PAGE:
Reviewer for various journals (Mol Cancer Therapeutics, Blood, Cancer Chemother & Pharmacol, Eur J Cancer, Pharm Research etc.) & Funding bodies (Leukaemia & Lymphoma Research Fund, MRC, YCR).

Invited speaker, CLL forum (London, 2005, 2007, 2008), University of Liverpool (2006), 'Haematological Malignancies' (London 2009) and NCRI annual meeting (2009).

Visiting Scientist to Prof. W. Plunkett's laboratory in the MD Anderson Cancer Center, Houston, Texas (summer 2006).


£46,591 (2013) Tyneside Leukaemia Research Association The role of poly(ADP-ribose) polymerase activity in chronic lymphocytic leukaemia. Project grant to Elaine Willmore & Nicola Curtin 

£108,138 (2010-2014)MRC Case studentship with AstraZenenca.
An evaluation of the potential of DNA-dependent protein kinase as a therapeutic target in chronic lymphocytic leukaemia. Elaine Willmore, Herbie Newell & Sylvie Guichard

£93,975 (2010-13) Leukaemia & Lymphoma Research.
Targeting DNA damage response proteins to overcome chemoresistance in
chronic lymphocytic leukaemia. Project grant to Elaine Willmore & Herbie Newell

£105,055 (2010-14) CR-UK. The roles of DNA-PK and ATM in the cellular responses to Microtubule-targeting drugs. PhD Studentship to Elaine Willmore & Herbie Newell.

£191,948 (2009-2012) Kay Kendall Leukaemia Fund. Role of DNA damage-activated enzymes as mediators of NF-κB activation in B-cell chronic lymphocytic leukaemia. Project grant to B.Durkacz, E Willmore & S Veuger.

£37,533, 2007-8, Newcastle Healthcare Charity. Enhancing sensitivity to DNA damaging agents in acute myeloid leukaemia cells by inhibition of DNA damage-activated kinases. Project grant to E. Willmore, S.J. Veuger & B.W. Durkacz.

£322,852, 2007-10, Leukaemia Research Fund. Targeting DNA damage-inducible kinases in poor prognosis Chronic Lymphocytic Leukaemia. Project grant to E. Willmore, BW Durkacz, GP Summerfield & T. Stankovic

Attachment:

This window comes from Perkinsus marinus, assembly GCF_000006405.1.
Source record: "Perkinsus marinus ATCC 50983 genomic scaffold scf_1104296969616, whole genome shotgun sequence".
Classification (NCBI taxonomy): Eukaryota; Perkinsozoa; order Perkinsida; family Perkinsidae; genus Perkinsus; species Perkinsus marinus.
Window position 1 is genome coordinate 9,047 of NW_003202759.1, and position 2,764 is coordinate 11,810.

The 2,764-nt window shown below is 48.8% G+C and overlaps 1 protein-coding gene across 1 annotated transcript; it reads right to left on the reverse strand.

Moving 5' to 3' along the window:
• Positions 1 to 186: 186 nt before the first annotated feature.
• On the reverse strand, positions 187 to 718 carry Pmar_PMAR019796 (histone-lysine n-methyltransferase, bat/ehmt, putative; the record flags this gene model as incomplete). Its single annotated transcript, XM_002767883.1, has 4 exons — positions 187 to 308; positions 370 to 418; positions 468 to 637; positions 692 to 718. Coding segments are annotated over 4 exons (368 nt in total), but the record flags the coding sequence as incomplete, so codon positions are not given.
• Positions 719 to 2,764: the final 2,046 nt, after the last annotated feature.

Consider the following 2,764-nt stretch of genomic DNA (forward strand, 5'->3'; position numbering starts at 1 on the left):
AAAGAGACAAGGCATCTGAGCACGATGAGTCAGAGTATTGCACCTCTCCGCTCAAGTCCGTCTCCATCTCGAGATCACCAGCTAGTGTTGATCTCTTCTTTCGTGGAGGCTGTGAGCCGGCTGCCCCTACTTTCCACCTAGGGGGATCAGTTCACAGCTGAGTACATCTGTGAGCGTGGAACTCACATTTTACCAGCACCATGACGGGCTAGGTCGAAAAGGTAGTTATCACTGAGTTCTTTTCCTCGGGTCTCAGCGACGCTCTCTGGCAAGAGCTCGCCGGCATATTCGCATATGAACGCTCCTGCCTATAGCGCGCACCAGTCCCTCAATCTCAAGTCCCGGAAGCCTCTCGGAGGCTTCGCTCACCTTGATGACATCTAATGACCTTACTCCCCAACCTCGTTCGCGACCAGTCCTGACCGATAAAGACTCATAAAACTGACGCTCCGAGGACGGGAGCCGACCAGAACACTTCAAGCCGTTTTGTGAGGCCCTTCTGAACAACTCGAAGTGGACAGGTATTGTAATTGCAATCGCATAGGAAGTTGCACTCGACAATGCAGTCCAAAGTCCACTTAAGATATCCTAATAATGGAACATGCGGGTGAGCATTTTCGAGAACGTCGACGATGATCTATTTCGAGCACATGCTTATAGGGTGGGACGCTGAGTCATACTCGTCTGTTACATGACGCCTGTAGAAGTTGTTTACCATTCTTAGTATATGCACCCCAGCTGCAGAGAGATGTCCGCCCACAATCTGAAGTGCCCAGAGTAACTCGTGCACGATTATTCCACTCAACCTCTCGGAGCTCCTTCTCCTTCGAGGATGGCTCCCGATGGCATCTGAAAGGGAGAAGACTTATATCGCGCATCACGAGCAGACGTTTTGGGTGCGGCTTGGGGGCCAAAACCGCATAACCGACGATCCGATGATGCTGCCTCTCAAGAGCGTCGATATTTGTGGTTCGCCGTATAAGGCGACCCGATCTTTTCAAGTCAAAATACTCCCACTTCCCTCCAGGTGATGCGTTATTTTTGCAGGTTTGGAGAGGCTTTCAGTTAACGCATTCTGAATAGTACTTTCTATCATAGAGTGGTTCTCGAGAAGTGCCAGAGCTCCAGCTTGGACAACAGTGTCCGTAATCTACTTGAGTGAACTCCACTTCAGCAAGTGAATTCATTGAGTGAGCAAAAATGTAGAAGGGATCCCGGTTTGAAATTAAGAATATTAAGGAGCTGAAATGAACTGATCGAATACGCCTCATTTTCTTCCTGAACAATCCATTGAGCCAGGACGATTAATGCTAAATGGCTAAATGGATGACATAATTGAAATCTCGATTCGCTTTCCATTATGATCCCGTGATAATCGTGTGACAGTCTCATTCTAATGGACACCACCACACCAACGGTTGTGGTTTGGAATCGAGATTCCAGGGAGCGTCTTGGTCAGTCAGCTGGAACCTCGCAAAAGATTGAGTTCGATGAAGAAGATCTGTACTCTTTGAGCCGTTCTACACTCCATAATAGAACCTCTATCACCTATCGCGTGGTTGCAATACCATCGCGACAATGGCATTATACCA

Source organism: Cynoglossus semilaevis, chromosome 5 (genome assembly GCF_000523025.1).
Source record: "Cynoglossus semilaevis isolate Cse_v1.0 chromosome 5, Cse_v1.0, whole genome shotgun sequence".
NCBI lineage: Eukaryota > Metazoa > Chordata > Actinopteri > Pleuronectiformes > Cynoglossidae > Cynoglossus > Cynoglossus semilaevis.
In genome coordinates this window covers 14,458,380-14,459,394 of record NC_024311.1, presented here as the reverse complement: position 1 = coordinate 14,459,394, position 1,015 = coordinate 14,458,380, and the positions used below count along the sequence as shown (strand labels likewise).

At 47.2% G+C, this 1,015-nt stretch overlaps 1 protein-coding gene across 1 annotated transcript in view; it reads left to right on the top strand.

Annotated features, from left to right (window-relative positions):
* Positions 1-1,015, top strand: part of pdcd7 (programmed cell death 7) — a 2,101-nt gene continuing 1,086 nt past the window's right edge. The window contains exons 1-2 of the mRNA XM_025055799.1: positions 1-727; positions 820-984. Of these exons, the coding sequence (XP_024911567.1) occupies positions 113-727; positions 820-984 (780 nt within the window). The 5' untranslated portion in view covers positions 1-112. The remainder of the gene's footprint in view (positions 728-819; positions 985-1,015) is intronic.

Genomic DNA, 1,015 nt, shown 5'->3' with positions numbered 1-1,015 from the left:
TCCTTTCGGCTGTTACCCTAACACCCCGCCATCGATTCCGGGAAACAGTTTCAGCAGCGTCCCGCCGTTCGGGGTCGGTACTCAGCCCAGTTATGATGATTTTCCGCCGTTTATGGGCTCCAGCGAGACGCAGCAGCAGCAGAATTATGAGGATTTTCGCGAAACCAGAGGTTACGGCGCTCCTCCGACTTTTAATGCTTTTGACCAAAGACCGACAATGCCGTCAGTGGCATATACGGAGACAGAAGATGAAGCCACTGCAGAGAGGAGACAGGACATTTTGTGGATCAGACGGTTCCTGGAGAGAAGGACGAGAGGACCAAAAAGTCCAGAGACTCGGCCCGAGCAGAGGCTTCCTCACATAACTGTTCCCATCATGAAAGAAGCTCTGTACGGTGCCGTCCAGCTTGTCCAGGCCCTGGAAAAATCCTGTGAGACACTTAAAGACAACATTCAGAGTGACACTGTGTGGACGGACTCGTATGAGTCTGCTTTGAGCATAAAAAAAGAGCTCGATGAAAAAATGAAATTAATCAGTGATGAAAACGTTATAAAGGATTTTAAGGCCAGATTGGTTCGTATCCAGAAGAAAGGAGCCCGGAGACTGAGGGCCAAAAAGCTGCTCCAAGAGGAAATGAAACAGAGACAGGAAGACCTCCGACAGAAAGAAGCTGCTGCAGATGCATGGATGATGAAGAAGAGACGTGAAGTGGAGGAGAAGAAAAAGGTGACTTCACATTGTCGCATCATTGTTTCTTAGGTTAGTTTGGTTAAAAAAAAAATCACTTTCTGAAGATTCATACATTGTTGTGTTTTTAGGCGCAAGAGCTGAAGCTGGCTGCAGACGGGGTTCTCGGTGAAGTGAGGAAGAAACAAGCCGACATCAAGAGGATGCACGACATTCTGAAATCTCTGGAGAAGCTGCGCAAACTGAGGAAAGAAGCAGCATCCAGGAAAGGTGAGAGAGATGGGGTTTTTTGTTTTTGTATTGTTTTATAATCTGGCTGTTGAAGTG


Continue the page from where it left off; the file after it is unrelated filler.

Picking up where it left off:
£162,248, 2006-9, Leukaemia Research Fund. The role of DNA damage-inducible kinases in the cellular responses to nucleoside analogues used in leukaemia therapy. Project grant to E. Willmore, BW Durkacz, IG Cowell & GP Summerfield.

£105,396, 2006-10, Cancer Research UK. Investigation of the role of poly(ADP-ribose)polymerase (PARP) inhibition in topoisomerase I (topo I) poison-induced cytotoxicity. Studentship to NJ Curtin & E Willmore.

£56,931, 2005-8, Tyneside Leukaemia Research Fund. ATM and p53 status and inhibition of DNA damage-activated kinases in the responses of CLL to nucleoside analogues. Studentship to E. Willmore & BW Durkacz.

£173,414, 2004-7, Leukaemia Research Fund. Recombinational repair pathways as novel targets for therpaeutic intervention in CLL. Project grant to BW Durkacz, E.Willmore, CA Austin & GH Jackson.

£151,737, 2002-4, Leukaemia Research Fund. Evaluation of novel approaches to AML therapy. Project grant to C.A.Austin, E.Willmore, M.J.Tilby, B.W. Durkacz.

£148,564 1999-2002, Leukaemia Research Fund. Improving chemotherapy for AML in the elderly via optimisation of regimens containing topoisomerase II agents. Project grant to C.A. Austin, E. Willmore, M.J. Tilby & S.J. Proctor.

Industrial Relevance

Research collaborations currently with Astex Pharmaceuticals, AstraZeneca and formerly with Xenova

Undergraduate Teaching

BGM237 module, 2004-5 (Biochemistry & drug targets)
PED3006 module, 2009 onwards (Pharmacology, DNA repair & Cancer)

Postgraduate Teaching

Previous PhD student supervision Fiona Errington (2002), Andrew Jobson (2004), Lisa Smith (2004), Clark Crawford (2009), Jill Hunter (2007-11), Pawel Znojek (2006-11)
MRes students:
Yuanyuan Qiao (2005), Anthony Cutts (2006), Rob Hollingworth (2008), Attia Ashraf (2008), Arabella Baird (2009), Almahdi Jaber, Harpreet Sandhu (2010), Stephanie Burnell (2013)

Current PhD students:

Laura Evans (2010-13), Emily Mould (2010-14), Gesa Junge (2011-15), Helen Marr (Clinical Fellow, 2011-14)